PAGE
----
Sat Taronga Zoo
Sat Taronga Zoo

How Taronga Zoo will be different in a post-COVID world

Adorable baby chimp Safiri celebrated her birthday during lockdown, but growing up has not made her any less cute.

The one-year-old loves swinging on the railings, playing with other chimps and hitching a ride on her doting mum Shiba's back in Taronga Zoo's chimpanzee compound.

Visitors will have the chance to see their favourite animals again with the zoo opening its doors to the public on Monday after shutting down for nine weeks due to the pandemic.

Over the last 12 months, cheeky and playful Safiri has grown into a confident, independent toddler.

 

Taronga Zoo’s cchimpanzees playfully ready themselves for visitors again, including 1-year-old Safiri and mum Shiba. Picture: Toby Zerna
Taronga Zoo’s cchimpanzees playfully ready themselves for visitors again, including 1-year-old Safiri and mum Shiba. Picture: Toby Zerna

 

Life is full of adventure for the big-eared youngster, who is surrounded by four other infants including her older brother Sudi, 5.

She loves to play and is often carried around by the other infants. The scallywag has an infectious little giggle when tickled.

Shiba, a very experienced mother of five, keeps a watchful eye on the youngster, if she is not already on her mum's back.

Young chimps manage to get away with being mischievous because they are still learning. A small white tuft of fur above their bottom tells the other chimps that they are juveniles.

Taronga Zoo has 20 chimpanzees, including matriarch Spitter, who will celebrate her 60th birthday next month.

As the zoo reopens, visitor numbers will be lower than usual with guests asked to register online before attending the zoo.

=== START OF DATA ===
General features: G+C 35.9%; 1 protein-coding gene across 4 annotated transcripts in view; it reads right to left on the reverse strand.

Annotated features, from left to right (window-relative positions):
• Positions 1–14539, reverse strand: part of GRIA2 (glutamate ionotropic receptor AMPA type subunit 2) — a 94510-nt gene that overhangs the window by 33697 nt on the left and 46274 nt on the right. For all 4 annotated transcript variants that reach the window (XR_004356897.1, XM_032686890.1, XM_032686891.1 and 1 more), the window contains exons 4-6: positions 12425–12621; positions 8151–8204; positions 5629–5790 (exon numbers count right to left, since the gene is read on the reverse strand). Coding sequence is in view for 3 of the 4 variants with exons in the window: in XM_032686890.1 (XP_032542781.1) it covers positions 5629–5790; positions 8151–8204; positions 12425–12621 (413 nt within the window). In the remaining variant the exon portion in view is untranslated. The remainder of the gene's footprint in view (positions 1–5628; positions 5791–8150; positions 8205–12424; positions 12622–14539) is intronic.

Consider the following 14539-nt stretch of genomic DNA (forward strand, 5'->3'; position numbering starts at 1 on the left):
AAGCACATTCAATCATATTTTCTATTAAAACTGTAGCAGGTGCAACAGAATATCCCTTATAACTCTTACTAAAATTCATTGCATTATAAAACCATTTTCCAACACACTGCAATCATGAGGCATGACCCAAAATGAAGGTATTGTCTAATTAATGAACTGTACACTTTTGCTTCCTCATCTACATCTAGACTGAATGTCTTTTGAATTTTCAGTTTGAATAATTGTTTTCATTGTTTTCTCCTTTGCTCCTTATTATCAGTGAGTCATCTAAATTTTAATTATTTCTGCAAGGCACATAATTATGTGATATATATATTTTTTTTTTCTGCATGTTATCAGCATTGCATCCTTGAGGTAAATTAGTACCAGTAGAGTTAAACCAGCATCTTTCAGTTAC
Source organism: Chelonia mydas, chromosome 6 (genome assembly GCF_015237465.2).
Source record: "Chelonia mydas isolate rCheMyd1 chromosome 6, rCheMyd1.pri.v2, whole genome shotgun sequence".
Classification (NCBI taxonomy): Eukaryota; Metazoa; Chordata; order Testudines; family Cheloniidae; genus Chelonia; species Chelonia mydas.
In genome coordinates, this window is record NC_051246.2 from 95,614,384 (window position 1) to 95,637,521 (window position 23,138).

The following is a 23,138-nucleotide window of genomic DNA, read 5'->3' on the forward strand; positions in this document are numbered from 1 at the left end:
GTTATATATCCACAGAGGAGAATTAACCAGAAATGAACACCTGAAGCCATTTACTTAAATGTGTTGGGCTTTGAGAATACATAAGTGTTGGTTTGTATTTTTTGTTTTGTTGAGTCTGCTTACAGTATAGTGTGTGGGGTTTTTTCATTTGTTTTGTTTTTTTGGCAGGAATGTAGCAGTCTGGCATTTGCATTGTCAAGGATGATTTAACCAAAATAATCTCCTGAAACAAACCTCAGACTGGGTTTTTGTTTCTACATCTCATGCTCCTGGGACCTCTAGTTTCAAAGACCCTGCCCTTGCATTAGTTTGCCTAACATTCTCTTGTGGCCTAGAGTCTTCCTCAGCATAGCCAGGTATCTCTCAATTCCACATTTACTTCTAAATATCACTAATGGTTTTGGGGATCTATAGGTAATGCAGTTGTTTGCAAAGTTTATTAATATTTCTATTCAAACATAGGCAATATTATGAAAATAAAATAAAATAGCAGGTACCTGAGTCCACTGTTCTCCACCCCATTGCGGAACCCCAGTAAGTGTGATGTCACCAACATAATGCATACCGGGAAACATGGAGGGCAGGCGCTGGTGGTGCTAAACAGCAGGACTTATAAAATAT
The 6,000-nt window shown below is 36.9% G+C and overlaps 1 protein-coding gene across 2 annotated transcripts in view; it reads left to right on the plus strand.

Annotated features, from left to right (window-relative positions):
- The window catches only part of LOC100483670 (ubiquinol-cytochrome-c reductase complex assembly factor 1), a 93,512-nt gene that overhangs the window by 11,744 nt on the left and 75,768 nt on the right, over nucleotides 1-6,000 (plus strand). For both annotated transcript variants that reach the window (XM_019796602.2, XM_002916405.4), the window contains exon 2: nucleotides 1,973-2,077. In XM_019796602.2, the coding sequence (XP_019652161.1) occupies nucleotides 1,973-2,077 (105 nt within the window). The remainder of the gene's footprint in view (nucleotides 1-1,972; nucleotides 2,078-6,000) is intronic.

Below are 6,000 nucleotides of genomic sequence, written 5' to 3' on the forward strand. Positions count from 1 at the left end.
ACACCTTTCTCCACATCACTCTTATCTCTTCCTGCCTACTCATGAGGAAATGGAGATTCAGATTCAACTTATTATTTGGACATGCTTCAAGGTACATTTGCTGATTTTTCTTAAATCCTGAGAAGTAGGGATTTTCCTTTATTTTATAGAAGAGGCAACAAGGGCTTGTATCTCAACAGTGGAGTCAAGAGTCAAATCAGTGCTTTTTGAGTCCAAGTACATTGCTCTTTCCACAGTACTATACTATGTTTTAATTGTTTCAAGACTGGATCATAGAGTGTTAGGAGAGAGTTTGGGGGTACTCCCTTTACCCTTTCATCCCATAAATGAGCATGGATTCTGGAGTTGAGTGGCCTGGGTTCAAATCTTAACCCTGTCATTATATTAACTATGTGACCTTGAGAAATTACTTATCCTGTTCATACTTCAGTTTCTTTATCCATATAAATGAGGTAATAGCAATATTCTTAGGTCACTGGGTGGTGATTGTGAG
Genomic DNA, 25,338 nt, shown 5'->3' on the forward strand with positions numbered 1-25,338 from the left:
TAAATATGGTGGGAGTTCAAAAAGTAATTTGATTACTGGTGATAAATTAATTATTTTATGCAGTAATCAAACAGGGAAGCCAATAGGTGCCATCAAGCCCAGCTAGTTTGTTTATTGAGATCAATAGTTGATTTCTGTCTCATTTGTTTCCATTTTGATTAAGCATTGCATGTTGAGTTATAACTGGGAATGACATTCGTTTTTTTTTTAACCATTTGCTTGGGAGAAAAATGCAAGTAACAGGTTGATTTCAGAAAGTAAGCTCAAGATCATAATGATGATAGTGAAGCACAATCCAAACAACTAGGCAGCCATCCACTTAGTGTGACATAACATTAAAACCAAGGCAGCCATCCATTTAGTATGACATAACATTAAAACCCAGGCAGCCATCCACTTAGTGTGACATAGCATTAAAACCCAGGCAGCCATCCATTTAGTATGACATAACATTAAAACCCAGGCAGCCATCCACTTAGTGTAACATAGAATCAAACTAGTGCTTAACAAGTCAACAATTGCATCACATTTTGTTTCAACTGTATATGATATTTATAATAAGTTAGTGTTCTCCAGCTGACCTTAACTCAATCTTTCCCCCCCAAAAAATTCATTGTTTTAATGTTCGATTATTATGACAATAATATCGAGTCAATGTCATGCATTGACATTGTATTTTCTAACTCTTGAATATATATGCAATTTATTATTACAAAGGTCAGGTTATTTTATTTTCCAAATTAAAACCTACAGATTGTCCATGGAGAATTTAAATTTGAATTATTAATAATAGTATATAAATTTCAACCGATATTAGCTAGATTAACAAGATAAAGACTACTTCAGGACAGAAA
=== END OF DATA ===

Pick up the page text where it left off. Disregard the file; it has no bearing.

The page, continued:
Taronga Zoo management is determined that COVID-19 changes won’t detract from a visitor’s experience. Picture: Toby Zerna
Taronga Zoo management is determined that COVID-19 changes won’t detract from a visitor’s experience. Picture: Toby Zerna

 

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Hygiene measures including extra sanitising stations and increased cleaning have also been put in place.

Taronga Conservation Society Australia chief executive officer Cameron Kerr said the changes would not take away from the experience.

"While a visit today might be a little different to what guests have always known, I have no doubt that with the animals and keepers ready and waiting, guests will be delighted by the amazing experiences we have to offer," Mr Kerr said.

NSW Environment Minister Matt Kean said Taronga Zoo was a "place of joy" for the community.

"It's been an incredibly tough start to the year and this is a great way to lift our communities spirit," Mr Kean said.

Originally published as How Taronga Zoo will be different in a post-COVID world


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